When explorer Captain Charles Sturt and his crew made their way through this often-hostile environment in 1845 while searching for an inland sea, I doubt he thought a national park would be named after him. These days, instead of dragging an 8m whaleboat to Fort Grey, you can safely tow a camper trailer or offroad caravan with ease.
Having enjoyed the large dinner servings and a couple of icy cold beverages at the Family Hotel the night before, the thought of breakfast was difficult. The fuel tanks were topped up and tyre pressures reduced before I turned onto the dirt on Cameron Corner Road. The corrugations weren’t as bad as usual, possibly thanks to a recent grading after the rain, which would also explain the greenery that covered the usually dry and dusty landscape.
Hopefully, the recent rains help in breaking the drought that has sadly affected the region over the past few years. The lack of cattle on the properties and native fauna bounding away as you drive past shows how dry it has been out here. Pulling into Fort Grey campground, where Sturt had built a stockade, I was surprised to see a good covering of water in Lake Pinaroo, as it was something I’d never witnessed before. In this arid zone, where there is water, the birdlife soon arrives, including threatened species such as freckled and blue-billed ducks as well as brolgas and pelicans, of which we saw many.
Evidence of the stockade no longer exists, but this is still an excellent campsite with facilities that will impress including picnic tables, free gas BBQs and clean drop toilets. The water prevented me from tackling the walking trail out to Sturt’s tree, a blazed coolabah, so I continued on my way, jumping onto Middle Road. Cameron Corner and the Corner Store are only a hop, skip and a jump away from Fort Grey, and this is where the three states of NSW, SA and QLD meet. One of my top outback stopovers, the store offers free camping, excellent home-cooked meals and icy cold beverages.
There are several numbered posts along Middle Road, but I’ve yet to find the notes to go with them. I’m guessing they were part of a park drive that is no longer maintained, mostly due to a lack of resources thanks to budget cuts.
You’ll pass by a couple of disused bores and stockyards, reminders of when pastoralists used this land to run cattle and sheep. Middle Road turns to orange sand as you enter dune country, with mulga and spinifex dominating while saltbush covers the plains. Wildflowers were abundant, thanks to the rain, unfortunately, I didn’t spot any Sturt’s desert pea, a favourite of mine.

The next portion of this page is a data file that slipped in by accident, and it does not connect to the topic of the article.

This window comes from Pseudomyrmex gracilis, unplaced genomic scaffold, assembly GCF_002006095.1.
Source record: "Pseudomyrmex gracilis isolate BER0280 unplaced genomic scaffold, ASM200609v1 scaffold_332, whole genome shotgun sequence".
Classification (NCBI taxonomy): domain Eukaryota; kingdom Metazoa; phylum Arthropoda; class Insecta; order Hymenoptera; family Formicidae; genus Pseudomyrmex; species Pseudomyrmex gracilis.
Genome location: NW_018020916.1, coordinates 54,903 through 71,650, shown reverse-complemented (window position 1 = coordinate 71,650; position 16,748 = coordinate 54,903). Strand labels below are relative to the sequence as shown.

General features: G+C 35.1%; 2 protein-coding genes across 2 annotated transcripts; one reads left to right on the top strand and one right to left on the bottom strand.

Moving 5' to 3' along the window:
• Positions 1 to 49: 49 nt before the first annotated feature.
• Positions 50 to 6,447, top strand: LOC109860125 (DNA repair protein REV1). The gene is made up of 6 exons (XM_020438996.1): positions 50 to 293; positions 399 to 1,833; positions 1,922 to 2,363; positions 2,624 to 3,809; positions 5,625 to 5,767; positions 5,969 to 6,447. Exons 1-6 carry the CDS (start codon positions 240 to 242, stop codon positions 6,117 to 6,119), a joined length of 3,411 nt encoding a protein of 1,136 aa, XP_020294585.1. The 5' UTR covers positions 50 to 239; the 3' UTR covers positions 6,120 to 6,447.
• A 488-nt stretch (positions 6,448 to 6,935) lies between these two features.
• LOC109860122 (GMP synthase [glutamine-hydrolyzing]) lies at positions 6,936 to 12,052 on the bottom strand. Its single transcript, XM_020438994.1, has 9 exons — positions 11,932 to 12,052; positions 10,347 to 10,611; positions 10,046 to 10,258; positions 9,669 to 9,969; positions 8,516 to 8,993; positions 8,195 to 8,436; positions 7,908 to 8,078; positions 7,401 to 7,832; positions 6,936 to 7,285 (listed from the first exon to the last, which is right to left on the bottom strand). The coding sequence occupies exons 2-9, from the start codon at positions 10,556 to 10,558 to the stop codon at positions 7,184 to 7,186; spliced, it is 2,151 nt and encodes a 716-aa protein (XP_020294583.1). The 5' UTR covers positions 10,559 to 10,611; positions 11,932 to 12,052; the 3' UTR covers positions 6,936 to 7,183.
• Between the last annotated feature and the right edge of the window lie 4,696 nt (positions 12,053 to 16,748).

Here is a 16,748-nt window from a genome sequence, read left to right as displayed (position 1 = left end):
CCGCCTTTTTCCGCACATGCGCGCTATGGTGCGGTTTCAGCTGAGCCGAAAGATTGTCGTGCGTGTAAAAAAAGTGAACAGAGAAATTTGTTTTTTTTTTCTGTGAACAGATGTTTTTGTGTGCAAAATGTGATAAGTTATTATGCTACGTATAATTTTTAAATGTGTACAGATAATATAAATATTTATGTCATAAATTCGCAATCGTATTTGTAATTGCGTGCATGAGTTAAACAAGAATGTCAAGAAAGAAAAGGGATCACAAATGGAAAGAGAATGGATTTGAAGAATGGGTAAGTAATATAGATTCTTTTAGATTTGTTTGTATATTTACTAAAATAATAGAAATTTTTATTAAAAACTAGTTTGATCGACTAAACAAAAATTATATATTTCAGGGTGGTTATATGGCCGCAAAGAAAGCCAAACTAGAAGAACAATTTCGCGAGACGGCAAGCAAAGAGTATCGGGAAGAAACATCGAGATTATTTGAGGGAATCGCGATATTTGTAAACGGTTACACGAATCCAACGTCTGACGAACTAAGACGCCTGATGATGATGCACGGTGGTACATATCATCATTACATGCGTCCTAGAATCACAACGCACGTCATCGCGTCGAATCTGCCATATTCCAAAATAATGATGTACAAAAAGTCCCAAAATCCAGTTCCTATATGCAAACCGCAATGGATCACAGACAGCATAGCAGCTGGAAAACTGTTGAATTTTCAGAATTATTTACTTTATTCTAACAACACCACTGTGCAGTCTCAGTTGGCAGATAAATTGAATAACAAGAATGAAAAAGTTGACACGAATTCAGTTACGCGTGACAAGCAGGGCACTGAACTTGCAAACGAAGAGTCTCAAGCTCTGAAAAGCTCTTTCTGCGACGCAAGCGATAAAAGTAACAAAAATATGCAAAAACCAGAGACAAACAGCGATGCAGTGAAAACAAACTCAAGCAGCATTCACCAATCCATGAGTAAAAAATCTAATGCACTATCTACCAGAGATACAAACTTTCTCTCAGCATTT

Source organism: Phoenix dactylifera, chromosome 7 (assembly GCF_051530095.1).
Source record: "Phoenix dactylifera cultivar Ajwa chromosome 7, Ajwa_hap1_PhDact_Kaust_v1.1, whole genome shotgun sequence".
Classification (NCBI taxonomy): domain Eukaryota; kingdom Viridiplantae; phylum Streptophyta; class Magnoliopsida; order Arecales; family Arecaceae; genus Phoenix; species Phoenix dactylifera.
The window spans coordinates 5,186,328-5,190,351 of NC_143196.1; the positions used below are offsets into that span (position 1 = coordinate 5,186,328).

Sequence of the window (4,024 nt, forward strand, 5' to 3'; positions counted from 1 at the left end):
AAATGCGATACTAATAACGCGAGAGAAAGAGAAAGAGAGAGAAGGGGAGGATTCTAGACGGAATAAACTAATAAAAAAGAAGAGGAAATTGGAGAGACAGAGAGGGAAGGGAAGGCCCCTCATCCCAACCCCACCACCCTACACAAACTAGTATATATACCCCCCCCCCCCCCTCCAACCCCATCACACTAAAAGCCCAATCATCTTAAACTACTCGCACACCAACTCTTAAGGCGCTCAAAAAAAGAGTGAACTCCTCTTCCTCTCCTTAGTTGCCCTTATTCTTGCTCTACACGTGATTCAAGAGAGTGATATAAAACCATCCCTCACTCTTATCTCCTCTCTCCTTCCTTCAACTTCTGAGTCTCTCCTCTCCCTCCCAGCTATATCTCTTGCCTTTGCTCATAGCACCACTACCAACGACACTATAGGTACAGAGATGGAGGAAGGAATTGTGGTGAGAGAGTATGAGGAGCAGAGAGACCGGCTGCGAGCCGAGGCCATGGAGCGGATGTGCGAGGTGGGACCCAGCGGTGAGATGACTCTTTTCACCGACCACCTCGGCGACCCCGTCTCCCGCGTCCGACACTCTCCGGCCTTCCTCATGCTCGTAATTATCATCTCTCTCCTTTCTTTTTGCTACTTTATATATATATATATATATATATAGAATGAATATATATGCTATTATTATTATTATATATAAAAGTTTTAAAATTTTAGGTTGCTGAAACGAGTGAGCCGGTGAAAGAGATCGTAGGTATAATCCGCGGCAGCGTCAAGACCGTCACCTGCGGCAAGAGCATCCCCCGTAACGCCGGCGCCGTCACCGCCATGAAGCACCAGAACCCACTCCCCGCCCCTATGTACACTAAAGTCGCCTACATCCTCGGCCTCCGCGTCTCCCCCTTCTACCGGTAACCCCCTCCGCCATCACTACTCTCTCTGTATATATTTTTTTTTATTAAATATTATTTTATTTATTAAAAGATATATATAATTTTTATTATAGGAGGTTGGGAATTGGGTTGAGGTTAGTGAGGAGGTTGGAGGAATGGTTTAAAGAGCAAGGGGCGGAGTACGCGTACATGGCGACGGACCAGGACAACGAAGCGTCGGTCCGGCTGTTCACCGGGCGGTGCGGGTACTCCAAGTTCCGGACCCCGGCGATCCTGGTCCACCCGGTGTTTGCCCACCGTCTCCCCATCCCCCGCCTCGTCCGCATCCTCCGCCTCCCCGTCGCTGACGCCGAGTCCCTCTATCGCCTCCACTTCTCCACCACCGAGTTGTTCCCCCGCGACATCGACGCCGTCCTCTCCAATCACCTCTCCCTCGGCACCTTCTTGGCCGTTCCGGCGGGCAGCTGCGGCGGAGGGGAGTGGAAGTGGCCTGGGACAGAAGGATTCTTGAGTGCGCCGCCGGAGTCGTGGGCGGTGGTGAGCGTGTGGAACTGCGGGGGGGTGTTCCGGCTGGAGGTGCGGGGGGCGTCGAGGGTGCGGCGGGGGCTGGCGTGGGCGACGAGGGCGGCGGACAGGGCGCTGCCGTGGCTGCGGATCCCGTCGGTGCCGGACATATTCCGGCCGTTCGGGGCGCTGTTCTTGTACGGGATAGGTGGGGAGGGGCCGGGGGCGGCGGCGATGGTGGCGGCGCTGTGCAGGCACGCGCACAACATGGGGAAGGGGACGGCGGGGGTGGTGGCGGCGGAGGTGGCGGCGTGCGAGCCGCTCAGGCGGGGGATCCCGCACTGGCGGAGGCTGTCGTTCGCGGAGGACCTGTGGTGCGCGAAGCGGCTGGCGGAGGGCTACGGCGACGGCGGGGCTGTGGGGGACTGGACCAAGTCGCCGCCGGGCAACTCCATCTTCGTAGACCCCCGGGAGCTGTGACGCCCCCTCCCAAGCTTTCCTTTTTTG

At the junction with Toona Gate Road were once the ruins of Binerah Downs, now there’s nothing to be seen. You can drive to the dog fence at Toona Gate, this is an alternate route to Cameron Corner. Turning right, follow this road until you reach the windmill at Binerah Well, before taking a left, back onto Middle Road.
Tracking north-east toward the Queensland border, you’ll cross several old waterways, some of which were still dotted with puddles. A lone central bearded dragon was sunning itself on the track but was a little camera shy and disappeared into the bush when I got too close. The track will soon turn south and lead you to the old Olive Downs homestead, still standing tall, including the tennis court.
As you pass the redundant shearers quarters, Middle Road joins the Jump Up Loop Road and you enter jump-up country. The Olive Downs campground is another great spot to pull up with facilities matching Fort Grey, but it is the lookout a little further on that is the jewel in this park’s crown. The views from atop the escarpment are jaw-dropping and you’ll be whipping out your smartphone in no time to capture a panoramic shot of the landscape.